• Filtering on Q & A

    Apr 13 2010, 3:43

    On the ABC current affairs panel show Q & A last night, the panel was asked about the Australian Government’s plan to introduce mandatory ISP level filtering.  The US Ambassador to Australia, Jeff Bleich, as well as the Shadow Treasurer, Joe Hockey, and the Minister for Housing and the Status of Women, Tanya Plibersek, all commented on the filtering policy.  You can read about the discussion here, or watch the segment for yourself:

  • 6 Comments

    1. Patrick says:

      If the goal of all of this was just to block child pornography, then they should make legislation that ONLY blocks child pornography, and give it a proper transparent process. Having a secret blacklist just gives them free reign to censor whatever they like without anyone even knowing it ever existed. This is a sick, misguided policy that must surely be designed to get votes and support from religious groups. Senator Conroy has already demonstrated perfectly that the government is can NOT be responsible for what we're allowed to say or see, by misleading the public, and stifling debate and discussion by accusing anyone who disagrees as being a pedophile. Conroy is an offense to democracy.

      Joe Hockey's support for individual liberty is very admirable and sincere when put against the nefarious ALP scheme, and that's, thankfully, how it comes off in the Q&A discussion.

    2. Some random person says:

      But the filter is easily circumventable anyway. It can't prevent access to information by the people who want to get around it. This debate is going backwards!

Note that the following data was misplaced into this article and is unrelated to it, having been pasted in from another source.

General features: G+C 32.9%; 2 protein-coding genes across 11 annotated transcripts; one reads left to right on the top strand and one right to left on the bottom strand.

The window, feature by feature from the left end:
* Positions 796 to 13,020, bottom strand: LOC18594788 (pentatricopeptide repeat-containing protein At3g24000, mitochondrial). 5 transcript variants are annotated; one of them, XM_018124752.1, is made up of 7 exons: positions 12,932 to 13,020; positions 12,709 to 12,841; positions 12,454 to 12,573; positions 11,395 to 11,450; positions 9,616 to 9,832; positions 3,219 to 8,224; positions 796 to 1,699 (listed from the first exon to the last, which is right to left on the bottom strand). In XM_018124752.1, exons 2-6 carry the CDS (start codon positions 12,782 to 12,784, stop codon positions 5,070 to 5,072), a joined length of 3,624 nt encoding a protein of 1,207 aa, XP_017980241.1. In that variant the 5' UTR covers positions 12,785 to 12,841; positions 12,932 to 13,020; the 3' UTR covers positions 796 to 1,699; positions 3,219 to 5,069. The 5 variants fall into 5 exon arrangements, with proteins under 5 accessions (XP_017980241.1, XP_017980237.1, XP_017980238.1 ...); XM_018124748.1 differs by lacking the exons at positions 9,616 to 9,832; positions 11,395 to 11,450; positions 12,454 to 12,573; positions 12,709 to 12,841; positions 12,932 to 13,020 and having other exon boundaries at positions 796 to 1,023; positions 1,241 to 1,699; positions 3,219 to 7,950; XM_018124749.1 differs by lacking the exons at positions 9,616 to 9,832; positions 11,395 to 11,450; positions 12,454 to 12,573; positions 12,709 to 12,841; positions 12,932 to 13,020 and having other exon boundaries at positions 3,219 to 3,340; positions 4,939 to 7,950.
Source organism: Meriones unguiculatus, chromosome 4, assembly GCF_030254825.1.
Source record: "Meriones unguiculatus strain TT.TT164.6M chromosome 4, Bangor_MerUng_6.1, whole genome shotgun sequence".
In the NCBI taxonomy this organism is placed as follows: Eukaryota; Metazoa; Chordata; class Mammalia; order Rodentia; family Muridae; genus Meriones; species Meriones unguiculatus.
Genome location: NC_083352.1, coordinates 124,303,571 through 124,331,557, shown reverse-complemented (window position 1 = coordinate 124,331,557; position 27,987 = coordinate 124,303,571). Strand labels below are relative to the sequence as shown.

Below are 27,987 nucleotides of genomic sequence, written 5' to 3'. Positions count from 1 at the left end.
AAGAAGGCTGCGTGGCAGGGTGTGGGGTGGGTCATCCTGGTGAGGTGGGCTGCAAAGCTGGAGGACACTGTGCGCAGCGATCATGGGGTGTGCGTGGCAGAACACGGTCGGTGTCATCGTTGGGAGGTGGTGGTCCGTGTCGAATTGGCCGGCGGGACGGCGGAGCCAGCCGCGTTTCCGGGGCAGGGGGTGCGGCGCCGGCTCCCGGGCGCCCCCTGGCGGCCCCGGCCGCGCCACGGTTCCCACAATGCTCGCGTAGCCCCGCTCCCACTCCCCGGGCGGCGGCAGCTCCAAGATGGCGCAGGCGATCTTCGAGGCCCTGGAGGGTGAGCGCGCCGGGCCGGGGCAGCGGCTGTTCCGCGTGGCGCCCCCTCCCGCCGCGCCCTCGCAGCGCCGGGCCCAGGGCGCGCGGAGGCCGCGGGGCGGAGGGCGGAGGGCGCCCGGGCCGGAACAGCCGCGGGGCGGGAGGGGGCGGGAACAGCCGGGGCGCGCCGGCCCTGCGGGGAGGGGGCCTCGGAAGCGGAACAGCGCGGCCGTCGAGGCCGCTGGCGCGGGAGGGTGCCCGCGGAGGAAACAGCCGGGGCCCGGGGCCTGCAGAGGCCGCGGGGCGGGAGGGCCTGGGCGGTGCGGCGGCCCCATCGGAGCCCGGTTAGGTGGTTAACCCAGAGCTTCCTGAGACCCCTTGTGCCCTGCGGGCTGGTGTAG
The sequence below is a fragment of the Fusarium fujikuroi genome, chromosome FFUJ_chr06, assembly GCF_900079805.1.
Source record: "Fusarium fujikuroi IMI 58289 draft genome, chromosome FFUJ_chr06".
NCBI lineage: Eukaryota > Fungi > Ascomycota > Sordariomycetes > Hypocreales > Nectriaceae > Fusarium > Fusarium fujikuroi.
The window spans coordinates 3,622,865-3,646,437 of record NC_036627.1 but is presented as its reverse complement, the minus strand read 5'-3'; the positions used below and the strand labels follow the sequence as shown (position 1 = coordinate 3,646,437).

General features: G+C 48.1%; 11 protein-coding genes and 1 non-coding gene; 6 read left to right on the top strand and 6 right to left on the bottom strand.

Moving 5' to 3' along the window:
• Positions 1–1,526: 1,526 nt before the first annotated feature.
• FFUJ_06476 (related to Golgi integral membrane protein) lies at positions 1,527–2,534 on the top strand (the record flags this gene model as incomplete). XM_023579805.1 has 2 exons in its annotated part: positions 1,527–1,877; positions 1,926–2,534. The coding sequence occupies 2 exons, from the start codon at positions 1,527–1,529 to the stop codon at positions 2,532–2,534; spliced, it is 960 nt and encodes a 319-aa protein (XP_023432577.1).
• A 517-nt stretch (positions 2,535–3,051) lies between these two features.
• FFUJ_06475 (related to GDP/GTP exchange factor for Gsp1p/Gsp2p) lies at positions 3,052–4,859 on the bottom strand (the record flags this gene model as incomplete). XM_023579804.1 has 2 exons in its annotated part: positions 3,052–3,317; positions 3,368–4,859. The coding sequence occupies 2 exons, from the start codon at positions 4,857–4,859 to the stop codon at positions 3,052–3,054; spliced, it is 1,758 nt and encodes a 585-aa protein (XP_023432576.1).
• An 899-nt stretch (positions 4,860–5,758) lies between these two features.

3. Zelong says:

      Stephen Conroy's Internet Filter conflicts with US Policy!

      Uncle Sam may save us again, all good.
      http://www.youtube.com/watch?v=f3cg8ZoGsHc

    4. Zelong says:

      US Ambassador to Australia Jeff Bleich is ask a question from the audience:

      "Given the United States commitment to Internet Freedom as articulated by Hillary Clinton in January does Australia's purposed Internet Filter threaten our relationship in anyway and can the United States continue to put pressure on Iran and China over Internet freedom if they don't similarly pressure Australia"

      Mr Bleich answers the question with:

      "On the issue of the internet we have been very clear. The internet needs to be free," Mr Bleich said. "It needs to be free the way we have said skies have to be free, outer space has to be free, the polar caps have to be free, the oceans have to be free. They're shared resources of all the people in the world"

      Stephen Conroy’s Internet Filter Clearly conflicts with US Policy. :)

    5. Zelong says:

      In reference to the question asked from the audience of Q&A's, "Given the United States commitment to Internet Freedom as articulated by Hillary Clinton in January"…… to Ambassador Jeff Bleich.

      Hillary Clinton on Free Internet:

      "In many respects, information has never been so free," Clinton said. She referred to the way that virtually anyone can broadcast information to the Internet at any time. But governments can also use Internet and communications technologies to repress their people, she said, "just as steel can be used to build hospitals or machine guns."

      "We stand for a single Internet, where all of humanity has equal access to knowledge and ideas," Clinton said.

      "The freedom to connect is like the freedom of assembly in cyberspace." — Secretary of State Hillary Rodham Clinton, speaking Thursday in a major policy statement.
      http://news.cnet.com/8301-30684_3-10438686-265.ht

    6. [...] had broached the subject with the Australian government, followed up by a diplomatically-worded but damning statement by U.S. ambassador Jeff Bleich on Q&A last week leave little doubt that Australia is on the [...]